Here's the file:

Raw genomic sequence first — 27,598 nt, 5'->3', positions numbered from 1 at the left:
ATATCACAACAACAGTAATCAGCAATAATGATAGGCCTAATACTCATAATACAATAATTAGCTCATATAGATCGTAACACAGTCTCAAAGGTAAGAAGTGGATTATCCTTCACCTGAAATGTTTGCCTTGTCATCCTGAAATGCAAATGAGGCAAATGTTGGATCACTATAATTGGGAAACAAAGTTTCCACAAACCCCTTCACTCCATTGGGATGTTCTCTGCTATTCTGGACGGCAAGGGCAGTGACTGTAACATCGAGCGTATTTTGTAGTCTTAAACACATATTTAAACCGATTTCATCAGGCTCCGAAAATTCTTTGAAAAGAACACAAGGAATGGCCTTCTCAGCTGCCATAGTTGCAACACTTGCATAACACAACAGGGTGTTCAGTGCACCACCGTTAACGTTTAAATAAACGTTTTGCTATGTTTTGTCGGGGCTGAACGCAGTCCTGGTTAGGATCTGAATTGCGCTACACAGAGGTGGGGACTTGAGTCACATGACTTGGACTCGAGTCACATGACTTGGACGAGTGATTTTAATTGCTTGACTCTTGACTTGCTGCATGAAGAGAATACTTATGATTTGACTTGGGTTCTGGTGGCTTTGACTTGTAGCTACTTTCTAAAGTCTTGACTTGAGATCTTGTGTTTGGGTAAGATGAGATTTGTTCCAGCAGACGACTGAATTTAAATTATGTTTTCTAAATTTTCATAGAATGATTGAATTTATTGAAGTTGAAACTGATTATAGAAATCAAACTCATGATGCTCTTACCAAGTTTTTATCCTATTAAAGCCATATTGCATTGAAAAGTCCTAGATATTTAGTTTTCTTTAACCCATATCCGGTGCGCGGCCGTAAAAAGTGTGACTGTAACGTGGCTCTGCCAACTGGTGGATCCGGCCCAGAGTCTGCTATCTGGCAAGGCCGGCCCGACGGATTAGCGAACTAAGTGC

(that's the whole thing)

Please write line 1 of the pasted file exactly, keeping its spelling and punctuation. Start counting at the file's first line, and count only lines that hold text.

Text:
Raw genomic sequence first — 27,598 nt, 5'->3', positions numbered from 1 at the left: